LAPD stance on illegal immigration puts Chief Beck in hot seat
Los Angeles Times
October 4, 2012
Los Angeles Police Chief Charlie Beck stepped into the national immigration debate Thursday, announcing that hundreds of illegal immigrants arrested by his officers each year in low-level crimes would no longer be turned over to federal authorities for deportation.
The new rules, which are expected to affect about 400 people arrested each year, mark a dramatic attempt by the nation’s second-largest police department to distance itself from federal immigration policies that Beck says are unfair to undocumented immigrants suspected of committing petty offenses.
It’s the latest in a series of moves by Beck to redefine the Los Angeles Police Department’s position on immigration issues. Earlier this year, the chief pushed through a controversial plan that limits the cases in which police officers impound vehicles of drivers operating without a license — a group consisting largely of illegal immigrants. And he came out in favor of issuing driver’s licenses to illegal immigrants.
Those earlier forays into the contentious arena of immigration policy won praise from some, but criticism from others who said Beck was going soft on the rule of law.
The chief said he hopes to have the new rules in place by the start of the new year. They first must be approved by the Police Commission, a civilian oversight board.
Beck portrayed the move as necessary to counterbalance federal laws that require local police to share information with federal immigration officials about people arrested. Federal officials review that information and request that police departments detain thousands of people each year suspected of being in the country illegally. These laws, Beck said, have “a very valid core premise: That you should use the power of the government … to keep and increase public safety. And you should do that by targeting the most serious and violent criminals.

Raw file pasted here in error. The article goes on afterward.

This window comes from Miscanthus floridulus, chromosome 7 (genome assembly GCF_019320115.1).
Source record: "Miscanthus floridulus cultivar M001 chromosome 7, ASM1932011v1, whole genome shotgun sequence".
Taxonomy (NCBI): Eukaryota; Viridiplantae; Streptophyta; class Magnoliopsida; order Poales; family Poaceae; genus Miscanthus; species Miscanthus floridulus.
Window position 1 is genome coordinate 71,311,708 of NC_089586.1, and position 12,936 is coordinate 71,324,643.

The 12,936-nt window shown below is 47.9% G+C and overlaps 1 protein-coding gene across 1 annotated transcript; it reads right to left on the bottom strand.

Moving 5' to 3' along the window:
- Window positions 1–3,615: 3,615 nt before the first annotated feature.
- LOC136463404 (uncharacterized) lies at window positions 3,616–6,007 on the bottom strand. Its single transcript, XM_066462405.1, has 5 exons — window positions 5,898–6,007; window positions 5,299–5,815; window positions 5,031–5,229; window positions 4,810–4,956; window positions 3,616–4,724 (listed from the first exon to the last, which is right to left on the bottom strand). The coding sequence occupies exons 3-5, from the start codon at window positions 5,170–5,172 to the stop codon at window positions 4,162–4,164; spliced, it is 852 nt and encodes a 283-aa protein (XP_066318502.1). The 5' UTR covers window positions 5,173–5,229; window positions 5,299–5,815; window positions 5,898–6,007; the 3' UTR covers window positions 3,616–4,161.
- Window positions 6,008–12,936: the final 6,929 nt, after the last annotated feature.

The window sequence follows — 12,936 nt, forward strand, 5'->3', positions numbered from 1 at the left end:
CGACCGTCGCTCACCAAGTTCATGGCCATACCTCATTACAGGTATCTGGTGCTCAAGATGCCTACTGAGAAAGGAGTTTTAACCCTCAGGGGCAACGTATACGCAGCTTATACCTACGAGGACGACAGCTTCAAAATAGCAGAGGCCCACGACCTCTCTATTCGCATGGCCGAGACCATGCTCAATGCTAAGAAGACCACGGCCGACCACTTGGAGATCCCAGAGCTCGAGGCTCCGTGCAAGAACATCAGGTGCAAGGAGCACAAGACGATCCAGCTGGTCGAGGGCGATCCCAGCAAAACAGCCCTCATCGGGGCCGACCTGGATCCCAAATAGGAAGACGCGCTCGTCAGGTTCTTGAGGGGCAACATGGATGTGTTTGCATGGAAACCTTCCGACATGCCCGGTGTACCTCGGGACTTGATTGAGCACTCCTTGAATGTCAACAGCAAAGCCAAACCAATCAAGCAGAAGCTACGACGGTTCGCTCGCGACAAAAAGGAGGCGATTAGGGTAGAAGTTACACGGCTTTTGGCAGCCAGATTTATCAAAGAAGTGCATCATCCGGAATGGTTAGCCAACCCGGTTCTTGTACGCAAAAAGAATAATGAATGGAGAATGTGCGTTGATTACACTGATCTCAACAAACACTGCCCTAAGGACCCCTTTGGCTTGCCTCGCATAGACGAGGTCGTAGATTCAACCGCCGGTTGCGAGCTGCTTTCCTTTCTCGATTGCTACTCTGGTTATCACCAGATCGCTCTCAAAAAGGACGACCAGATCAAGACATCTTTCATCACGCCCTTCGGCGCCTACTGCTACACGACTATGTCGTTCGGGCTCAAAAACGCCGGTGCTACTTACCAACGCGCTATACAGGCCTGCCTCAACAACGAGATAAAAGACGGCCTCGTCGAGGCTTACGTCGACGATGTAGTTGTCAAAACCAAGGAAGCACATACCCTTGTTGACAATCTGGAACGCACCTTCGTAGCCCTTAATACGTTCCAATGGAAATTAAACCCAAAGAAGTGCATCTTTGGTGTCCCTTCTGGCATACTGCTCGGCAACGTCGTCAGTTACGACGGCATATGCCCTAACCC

“Unfortunately that has not always been the case,” Beck said, adding that immigration officials fail to distinguish between dangerous criminals in the country illegally and illegal immigrants suspected of committing petty crimes.
That heavy-handed approach, Beck said, “has eroded the public trust.” The erosion of that trust is hurting the LAPD’s ability to police effectively in a city that is home to an estimated 750,000 illegal immigrants, Beck said.
The challenge of policing in a city with such a large shadow population fearful of contact with authority figures is not a new one. More than 30 years ago, the LAPD adopted Special Order 40, a guiding policy that barred officers from making contact with a person solely for the purpose of determining their immigration status. It was an attempt to assure illegal immigrants that they could come forward as witnesses or victims of crimes without fear of deportation. Beck said his proposed reforms would reaffirm that principle.
“It strikes me as somebody who runs a police department that is 45% Hispanic and polices a city that is at least that, that we need to build trust in these communities and we nee